21 November 2011

The Call of Cthulhu by H.P. Lovecraft


I’ve recently become enamored of a board game called Arkham Horror, which is based on H.P. Lovecraft’s “Cthulhu Mythos.”  As such I took it upon myself to learn more about it, and as a starting point I picked Lovecraft’s seminal short story, The Call of Cthulhu.
It was actually a rather creepy read, which I thought was admirable on Lovecraft’s part, because he barely ever actually shows anything.  Instead, he manages to imbue the entire story with a sense of impending dread, culminating in an exceptionally brief account of an encounter with the titular character, told twice-removed: the narrator relates the account he heard from the sailor who actually made it to R’lyeh and saw Cthulhu.
In my research on Lovecraft it mentioned several things that became hallmarks of Lovecraft’s stories, and Call definitely managed to hit those notes: a New England setting (though not, in this case, the fictional town of Arkham); the notion of “cosmic indifference,” that the greatest forces in the cosmos are simply indifferent, perhaps even unaware, of humanity; and a rational, scientific approach, which excluded religion.
Having finished Call, I have started on The Colour Out of Space, and am enjoying that as well.
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Books: Actually, finished Colour as well, and read Bossypants.  Catching up on magazines now as well as reading some books for research for ITSS.

Bottles: Not since I got back from Louisville, but there are several bottles I have to post reviews for.

Guitar: Working on "My Hero" and "Coming Back to Life" right now.

Writing: Well, it's slow going as I've hit a spot that needs some restructuring, but once I get back to the meat I think I'll pick up again.

12 November 2011

A First-Rate Madness - Uncovering the Links Between Leadership and Mental Illness by Nassir Ghaemi


I saw a brief blurb about A First Rate Madness in an issue of Scientific American a few months back, and I have to say the very idea of it fascinated me.  As someone who’s struggled through depression myself, I was especially interested in what the book had to say about how the experiences of depression can sometimes turn into strengths.  Though it took me a while to realize it at the time, that definitely mirrored my own experiences.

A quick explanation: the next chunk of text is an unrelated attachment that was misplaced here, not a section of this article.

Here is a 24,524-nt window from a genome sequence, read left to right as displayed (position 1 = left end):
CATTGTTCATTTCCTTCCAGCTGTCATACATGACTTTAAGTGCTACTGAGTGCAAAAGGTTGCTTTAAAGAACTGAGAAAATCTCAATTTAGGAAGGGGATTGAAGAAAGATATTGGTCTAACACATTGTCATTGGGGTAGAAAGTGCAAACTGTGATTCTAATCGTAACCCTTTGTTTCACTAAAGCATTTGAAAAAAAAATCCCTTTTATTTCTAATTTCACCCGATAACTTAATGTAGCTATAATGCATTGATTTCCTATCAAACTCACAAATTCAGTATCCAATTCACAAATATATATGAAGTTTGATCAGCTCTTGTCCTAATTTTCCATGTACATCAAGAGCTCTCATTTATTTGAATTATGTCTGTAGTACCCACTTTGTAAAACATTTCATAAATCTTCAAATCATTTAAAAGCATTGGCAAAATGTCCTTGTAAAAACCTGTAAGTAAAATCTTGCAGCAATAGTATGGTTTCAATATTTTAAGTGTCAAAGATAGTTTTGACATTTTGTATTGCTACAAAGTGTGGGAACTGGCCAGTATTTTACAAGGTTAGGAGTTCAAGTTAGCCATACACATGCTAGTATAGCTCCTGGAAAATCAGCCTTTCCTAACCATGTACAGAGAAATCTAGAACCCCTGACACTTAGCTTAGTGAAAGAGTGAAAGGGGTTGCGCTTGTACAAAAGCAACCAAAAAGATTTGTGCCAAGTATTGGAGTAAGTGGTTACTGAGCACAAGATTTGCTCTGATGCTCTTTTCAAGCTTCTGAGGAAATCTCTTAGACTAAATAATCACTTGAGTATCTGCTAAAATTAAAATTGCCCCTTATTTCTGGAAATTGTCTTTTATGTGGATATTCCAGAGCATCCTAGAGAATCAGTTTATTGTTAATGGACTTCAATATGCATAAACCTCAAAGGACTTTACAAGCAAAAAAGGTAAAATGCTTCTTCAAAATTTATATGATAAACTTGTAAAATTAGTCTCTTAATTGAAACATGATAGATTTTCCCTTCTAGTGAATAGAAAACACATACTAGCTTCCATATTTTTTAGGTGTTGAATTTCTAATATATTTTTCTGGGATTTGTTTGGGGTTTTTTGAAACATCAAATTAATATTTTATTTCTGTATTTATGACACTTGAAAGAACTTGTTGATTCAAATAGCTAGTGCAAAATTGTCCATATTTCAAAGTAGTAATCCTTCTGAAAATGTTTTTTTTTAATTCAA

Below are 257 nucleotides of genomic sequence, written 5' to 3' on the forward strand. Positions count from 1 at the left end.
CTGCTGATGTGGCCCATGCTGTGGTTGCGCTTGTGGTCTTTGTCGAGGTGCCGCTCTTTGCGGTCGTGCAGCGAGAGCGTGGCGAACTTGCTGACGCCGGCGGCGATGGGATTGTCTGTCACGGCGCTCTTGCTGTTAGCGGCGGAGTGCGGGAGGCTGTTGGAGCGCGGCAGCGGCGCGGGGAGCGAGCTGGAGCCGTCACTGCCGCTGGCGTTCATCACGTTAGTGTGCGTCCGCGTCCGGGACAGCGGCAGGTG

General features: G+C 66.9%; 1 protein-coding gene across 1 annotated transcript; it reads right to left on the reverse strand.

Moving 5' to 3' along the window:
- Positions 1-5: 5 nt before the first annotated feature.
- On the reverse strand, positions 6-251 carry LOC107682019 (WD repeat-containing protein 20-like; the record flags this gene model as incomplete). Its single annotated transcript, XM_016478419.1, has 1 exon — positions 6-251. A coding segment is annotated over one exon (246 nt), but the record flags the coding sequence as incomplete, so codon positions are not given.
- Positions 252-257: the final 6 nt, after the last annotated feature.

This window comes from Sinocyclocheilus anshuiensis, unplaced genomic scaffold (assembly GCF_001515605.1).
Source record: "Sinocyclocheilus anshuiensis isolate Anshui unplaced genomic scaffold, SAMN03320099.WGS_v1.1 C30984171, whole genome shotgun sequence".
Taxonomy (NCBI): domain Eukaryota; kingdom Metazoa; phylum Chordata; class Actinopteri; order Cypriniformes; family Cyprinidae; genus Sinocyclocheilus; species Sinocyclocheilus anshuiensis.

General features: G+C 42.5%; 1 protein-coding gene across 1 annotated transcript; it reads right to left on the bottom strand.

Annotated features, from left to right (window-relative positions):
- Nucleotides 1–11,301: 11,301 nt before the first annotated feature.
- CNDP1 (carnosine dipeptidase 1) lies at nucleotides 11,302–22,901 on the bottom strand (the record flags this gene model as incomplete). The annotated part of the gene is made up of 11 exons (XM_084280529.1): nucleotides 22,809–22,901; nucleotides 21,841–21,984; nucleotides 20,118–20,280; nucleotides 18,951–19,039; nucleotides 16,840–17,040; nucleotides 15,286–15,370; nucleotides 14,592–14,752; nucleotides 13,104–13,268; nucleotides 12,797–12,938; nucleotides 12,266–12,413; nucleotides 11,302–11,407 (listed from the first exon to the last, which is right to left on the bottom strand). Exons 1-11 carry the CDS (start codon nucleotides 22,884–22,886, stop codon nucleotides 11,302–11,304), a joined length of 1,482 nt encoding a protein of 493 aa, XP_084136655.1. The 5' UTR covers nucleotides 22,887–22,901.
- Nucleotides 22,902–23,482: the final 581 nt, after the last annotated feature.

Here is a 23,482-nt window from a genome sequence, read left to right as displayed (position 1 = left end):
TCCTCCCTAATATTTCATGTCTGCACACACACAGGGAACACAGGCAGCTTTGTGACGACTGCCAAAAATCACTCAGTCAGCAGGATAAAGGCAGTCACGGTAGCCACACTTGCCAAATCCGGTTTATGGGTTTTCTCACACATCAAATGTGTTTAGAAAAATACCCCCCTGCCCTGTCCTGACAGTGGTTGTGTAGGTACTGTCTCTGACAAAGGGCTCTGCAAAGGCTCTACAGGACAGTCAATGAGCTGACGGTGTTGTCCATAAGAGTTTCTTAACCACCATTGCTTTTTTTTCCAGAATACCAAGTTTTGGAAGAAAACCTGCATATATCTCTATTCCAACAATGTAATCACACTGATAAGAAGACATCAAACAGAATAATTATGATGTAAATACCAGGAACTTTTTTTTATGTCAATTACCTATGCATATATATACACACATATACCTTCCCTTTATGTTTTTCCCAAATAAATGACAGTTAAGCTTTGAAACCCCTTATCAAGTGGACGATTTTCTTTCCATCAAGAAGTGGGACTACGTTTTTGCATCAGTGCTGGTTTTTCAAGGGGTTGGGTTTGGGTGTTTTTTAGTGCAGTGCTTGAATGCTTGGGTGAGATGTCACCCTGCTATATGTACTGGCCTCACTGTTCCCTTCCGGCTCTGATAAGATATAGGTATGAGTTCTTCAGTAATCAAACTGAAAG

Ghaemi focuses his thesis on the idea that in times of crisis, leaders who suffer or suffered from mental illness have traits that make them more prepared to face the challenges the world is presenting, while leaders without mental illness tend to do well in stable times.  He posits that mental illness - and he focuses on depression and bipolar disorder in particular, as well as the personality subsets that go with them - gives those who suffer from them four advantages in crisis leadership: realism, creativity, empathy, and resilience.
He presents “psychological histories” of several prominent leaders: Churchill, FDR, JFK, William T Sherman, Ted Turner, Gandhi, and Dr. Martin Luther King, Jr., to illustrate how their own mental illness gave them tools which became useful in their struggles: Churchill’s depression led to realism about the Nazi threat; FDR’s creativity helped him constantly try new things to solve the problems of the Great Depression; JFK’s resilience, in the face of lifelong illness as well as a daunting first year in office, was a major factor in the peaceful resolution of the Cuban Missile Crisis; Gandhi and Martin Luther King, Jr. both centered their non-violent movements around the very notion of empathy.
Ghaemi is quick to point out the shortcomings of attempting such research, but he nonetheless presents a rubric that seemed, to me at least, reasonable enough: examining the historical figures’ symptoms, family history, course of treatment (where applicable) and...something else which escapes me at the moment.  Nor does he make the case that mentally healthy leaders - which he terms homoclite, as they express the “norm mental state” - are necessarily bad in a crisis.  He simply examines the links that history has provided.
I found the read thoroughly engaging, as I so often find history reads, and I found myself buried in wikipedia for quite a while afterward, wikisurfing from topic to topic on the events covered in the book.

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Books: Read The Call of Cthulhu and currently reading The Colour Out of Space.

Bottles: Drank a bunch of Dashe Late Harvest Zinfandel last night as well as a bottle of Ramey Cabernet 2007 and a bottle of Layer Cake Primitivo 2008.  All very enjoyable.

Writing: Working on chapter 14.  I'm having a hard time getting back into Adam's frame of mind.

Guitar: Nope, guitar is in KC.  But on a related note, I have the Pink Floyd Dark Side of the Moon and Wish You Were Here Immersion Box Sets waiting for me when I get home!